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Prix : 55.00 €
STALINGRAD BESIEGED is a game that allows 1 to 2 gamers to refight the campaign for Stalingrad in 1942, IN THREE DIFFERENT WAYS; CARDS, BLOCKS, OR COUNTERS. The game plays in 1 hour or less.
The game depicts the battle in the city of Stalingrad itself. This is a street fighter's game, just like the campaign. Intense block to block battles defined the Stalingrad siege and the game reflects this within its design. The game board uses a German map from 1942, with grids defining key locations in the city. The grids are used for movement and combat in the game. Combat is frequent and each side battles back and forth regardless of who moves.
Because of the dynamics of tanks, artillery, and infantry and the variability of the Russian ferry points and the arrival of reinforcements, no two games will play the same. This adds to a great replay value, and to the solitaire play value as well. PLUS, it comes with and allows players to play with the components of their choice; CARDS, LARGE WOODEN BLOCKS, OR OVERSIZED COUNTERS.
Designed by Dr. Lew Pulsipher.
The Battle of Stalingrad was one of the most important battles of World War II. The Axis failed to secure the ferry ports in Stalingrad (cutting off reinforcements) soon enough to prevent the Soviet counterattack that caved in the Axis flanks far from Stalingrad, and ultimately surrounded and captured Stalingrad and the 6th Army. Thereafter, Germany was on the defensive in the war as a whole. This game focuses on action in and around Stalingrad; the Axis must succeed in time to reinforce their flanks against the Soviet November offensive.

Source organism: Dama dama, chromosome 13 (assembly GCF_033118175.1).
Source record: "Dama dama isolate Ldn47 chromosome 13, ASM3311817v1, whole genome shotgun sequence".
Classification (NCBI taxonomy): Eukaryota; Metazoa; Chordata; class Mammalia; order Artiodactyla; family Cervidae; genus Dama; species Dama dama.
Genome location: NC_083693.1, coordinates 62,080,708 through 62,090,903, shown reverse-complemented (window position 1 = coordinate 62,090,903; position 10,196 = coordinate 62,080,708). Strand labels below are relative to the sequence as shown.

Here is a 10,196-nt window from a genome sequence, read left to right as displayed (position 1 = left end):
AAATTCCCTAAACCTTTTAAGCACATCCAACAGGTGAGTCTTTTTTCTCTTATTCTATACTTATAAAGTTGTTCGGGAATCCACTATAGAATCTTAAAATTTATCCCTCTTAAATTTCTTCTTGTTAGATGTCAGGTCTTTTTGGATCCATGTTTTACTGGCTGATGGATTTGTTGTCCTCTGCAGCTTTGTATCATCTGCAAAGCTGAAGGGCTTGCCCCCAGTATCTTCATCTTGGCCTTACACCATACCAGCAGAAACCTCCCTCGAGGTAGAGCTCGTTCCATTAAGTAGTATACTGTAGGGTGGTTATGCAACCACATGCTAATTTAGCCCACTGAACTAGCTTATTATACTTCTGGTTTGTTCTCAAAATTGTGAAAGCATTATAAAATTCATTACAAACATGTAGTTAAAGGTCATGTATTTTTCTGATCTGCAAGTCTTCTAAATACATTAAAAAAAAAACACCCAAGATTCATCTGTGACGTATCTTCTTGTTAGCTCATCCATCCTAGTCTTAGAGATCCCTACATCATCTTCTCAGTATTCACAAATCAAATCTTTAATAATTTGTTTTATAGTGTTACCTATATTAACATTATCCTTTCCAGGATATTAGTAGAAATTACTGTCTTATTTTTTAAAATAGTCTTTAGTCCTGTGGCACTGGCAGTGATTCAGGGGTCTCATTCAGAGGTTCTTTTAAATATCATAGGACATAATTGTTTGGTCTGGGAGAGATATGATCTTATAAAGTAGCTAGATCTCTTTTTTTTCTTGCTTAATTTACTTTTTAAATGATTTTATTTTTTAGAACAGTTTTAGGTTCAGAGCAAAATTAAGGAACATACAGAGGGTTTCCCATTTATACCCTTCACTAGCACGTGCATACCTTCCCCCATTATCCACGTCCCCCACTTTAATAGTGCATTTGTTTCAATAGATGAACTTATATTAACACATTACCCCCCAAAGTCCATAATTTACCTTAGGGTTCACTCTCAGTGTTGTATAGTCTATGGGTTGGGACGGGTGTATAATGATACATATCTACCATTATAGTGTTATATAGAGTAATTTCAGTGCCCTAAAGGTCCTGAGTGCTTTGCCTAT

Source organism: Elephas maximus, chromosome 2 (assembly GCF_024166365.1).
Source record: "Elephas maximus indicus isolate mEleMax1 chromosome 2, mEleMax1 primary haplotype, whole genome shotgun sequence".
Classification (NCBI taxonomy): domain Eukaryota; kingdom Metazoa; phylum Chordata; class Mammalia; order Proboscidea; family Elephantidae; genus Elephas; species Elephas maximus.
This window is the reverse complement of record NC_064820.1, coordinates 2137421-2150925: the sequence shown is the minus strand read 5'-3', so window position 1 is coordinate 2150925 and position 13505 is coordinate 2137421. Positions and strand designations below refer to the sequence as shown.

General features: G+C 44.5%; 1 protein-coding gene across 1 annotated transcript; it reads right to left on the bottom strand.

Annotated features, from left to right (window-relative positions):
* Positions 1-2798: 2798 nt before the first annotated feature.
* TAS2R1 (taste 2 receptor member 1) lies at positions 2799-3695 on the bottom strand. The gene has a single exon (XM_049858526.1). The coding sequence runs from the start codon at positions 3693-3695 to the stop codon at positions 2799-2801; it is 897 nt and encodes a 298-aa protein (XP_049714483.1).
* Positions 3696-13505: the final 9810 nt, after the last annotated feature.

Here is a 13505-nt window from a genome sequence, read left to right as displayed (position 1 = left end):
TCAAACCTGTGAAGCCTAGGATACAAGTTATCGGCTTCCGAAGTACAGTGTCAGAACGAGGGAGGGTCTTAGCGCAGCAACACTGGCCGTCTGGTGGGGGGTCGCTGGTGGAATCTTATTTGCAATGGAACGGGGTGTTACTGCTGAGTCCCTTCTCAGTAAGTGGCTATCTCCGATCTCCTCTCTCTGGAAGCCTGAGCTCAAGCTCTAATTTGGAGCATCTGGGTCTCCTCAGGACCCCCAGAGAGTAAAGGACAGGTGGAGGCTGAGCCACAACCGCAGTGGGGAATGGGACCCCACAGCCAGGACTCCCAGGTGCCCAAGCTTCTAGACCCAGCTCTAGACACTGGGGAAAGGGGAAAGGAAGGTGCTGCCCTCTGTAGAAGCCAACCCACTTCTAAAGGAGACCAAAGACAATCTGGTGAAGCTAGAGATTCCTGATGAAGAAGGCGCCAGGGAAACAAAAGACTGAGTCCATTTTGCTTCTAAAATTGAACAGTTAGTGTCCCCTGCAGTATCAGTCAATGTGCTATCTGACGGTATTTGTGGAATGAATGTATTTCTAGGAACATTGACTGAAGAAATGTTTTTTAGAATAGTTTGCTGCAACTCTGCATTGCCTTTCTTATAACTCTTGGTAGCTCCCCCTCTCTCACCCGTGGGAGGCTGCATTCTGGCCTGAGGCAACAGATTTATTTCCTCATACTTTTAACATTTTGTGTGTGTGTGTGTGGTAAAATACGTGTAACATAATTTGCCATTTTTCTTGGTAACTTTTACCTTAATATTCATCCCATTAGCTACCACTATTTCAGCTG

At the end of the game, if one player controls both Ferry Points, he/she wins. If each player has one, then if the Tank Factory is still intact, Russians win; if it is destroyed, Germans win.
There are 40 units; 16 German and 24 Russian. You get a complete set of units for each component type (cards, blocks, and counters). The numbers reflect many factors; for example, while the Russians may have had better medium tanks at this time, their crews were less well-trained.
Each unit has a designator (for example. German Infantry, Tanks, Anti-Tank Weapons, Artillery, etc ). At the top of the unit is an attack number on the left, a defense number in the center, and a movement capability number on the right, as illustrated.